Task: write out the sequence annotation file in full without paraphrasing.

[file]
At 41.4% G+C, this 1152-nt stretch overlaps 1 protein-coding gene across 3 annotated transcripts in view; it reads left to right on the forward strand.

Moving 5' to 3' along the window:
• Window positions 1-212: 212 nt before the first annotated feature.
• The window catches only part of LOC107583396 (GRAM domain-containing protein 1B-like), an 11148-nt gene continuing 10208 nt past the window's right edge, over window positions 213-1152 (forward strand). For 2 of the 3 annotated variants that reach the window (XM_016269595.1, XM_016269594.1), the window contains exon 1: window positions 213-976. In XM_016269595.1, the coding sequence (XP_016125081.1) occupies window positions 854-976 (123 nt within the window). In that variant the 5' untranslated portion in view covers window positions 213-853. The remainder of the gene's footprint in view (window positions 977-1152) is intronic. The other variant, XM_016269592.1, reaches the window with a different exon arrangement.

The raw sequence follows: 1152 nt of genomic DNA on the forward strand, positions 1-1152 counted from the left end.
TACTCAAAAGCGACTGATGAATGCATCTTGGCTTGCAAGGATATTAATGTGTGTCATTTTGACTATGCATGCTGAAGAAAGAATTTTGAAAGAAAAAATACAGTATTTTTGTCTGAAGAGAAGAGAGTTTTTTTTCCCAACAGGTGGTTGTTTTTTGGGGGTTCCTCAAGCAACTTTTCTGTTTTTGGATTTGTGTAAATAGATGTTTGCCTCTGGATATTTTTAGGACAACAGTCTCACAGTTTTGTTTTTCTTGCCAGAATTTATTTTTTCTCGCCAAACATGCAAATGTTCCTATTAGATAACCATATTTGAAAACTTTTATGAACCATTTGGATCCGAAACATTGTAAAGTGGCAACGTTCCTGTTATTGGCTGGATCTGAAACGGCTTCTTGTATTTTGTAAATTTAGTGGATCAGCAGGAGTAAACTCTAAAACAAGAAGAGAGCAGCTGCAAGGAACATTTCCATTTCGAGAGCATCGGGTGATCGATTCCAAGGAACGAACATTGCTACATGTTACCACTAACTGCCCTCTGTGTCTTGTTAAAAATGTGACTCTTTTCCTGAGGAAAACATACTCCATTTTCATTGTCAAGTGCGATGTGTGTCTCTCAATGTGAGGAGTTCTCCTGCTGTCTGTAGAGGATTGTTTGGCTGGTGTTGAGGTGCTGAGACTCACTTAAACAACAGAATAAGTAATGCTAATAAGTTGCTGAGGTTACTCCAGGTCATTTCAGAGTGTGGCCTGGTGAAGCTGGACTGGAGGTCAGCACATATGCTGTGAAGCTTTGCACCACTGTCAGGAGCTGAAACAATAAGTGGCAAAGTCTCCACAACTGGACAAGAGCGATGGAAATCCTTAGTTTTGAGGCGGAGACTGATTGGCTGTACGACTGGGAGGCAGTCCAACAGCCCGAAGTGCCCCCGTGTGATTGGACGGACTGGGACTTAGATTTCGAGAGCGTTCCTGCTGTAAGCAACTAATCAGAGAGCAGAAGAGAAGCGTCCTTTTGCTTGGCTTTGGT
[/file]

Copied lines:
At 41.4% G+C, this 1152-nt stretch overlaps 1 protein-coding gene across 3 annotated transcripts in view; it reads left to right on the forward strand.

Moving 5' to 3' along the window:
• Window positions 1-212: 212 nt before the first annotated feature.
• The window catches only part of LOC107583396 (GRAM domain-containing protein 1B-like), an 11148-nt gene continuing 10208 nt past the window's right edge, over window positions 213-1152 (forward strand). For 2 of the 3 annotated variants that reach the window (XM_016269595.1, XM_016269594.1), the window contains exon 1: window positions 213-976. In XM_016269595.1, the coding sequence (XP_016125081.1) occupies window positions 854-976 (123 nt within the window). In that variant the 5' untranslated portion in view covers window positions 213-853. The remainder of the gene's footprint in view (window positions 977-1152) is intronic. The other variant, XM_016269592.1, reaches the window with a different exon arrangement.

The raw sequence follows: 1152 nt of genomic DNA on the forward strand, positions 1-1152 counted from the left end.
TACTCAAAAGCGACTGATGAATGCATCTTGGCTTGCAAGGATATTAATGTGTGTCATTTTGACTATGCATGCTGAAGAAAGAATTTTGAAAGAAAAAATACAGTATTTTTGTCTGAAGAGAAGAGAGTTTTTTTTCCCAACAGGTGGTTGTTTTTTGGGGGTTCCTCAAGCAACTTTTCTGTTTTTGGATTTGTGTAAATAGATGTTTGCCTCTGGATATTTTTAGGACAACAGTCTCACAGTTTTGTTTTTCTTGCCAGAATTTATTTTTTCTCGCCAAACATGCAAATGTTCCTATTAGATAACCATATTTGAAAACTTTTATGAACCATTTGGATCCGAAACATTGTAAAGTGGCAACGTTCCTGTTATTGGCTGGATCTGAAACGGCTTCTTGTATTTTGTAAATTTAGTGGATCAGCAGGAGTAAACTCTAAAACAAGAAGAGAGCAGCTGCAAGGAACATTTCCATTTCGAGAGCATCGGGTGATCGATTCCAAGGAACGAACATTGCTACATGTTACCACTAACTGCCCTCTGTGTCTTGTTAAAAATGTGACTCTTTTCCTGAGGAAAACATACTCCATTTTCATTGTCAAGTGCGATGTGTGTCTCTCAATGTGAGGAGTTCTCCTGCTGTCTGTAGAGGATTGTTTGGCTGGTGTTGAGGTGCTGAGACTCACTTAAACAACAGAATAAGTAATGCTAATAAGTTGCTGAGGTTACTCCAGGTCATTTCAGAGTGTGGCCTGGTGAAGCTGGACTGGAGGTCAGCACATATGCTGTGAAGCTTTGCACCACTGTCAGGAGCTGAAACAATAAGTGGCAAAGTCTCCACAACTGGACAAGAGCGATGGAAATCCTTAGTTTTGAGGCGGAGACTGATTGGCTGTACGACTGGGAGGCAGTCCAACAGCCCGAAGTGCCCCCGTGTGATTGGACGGACTGGGACTTAGATTTCGAGAGCGTTCCTGCTGTAAGCAACTAATCAGAGAGCAGAAGAGAAGCGTCCTTTTGCTTGGCTTTGGT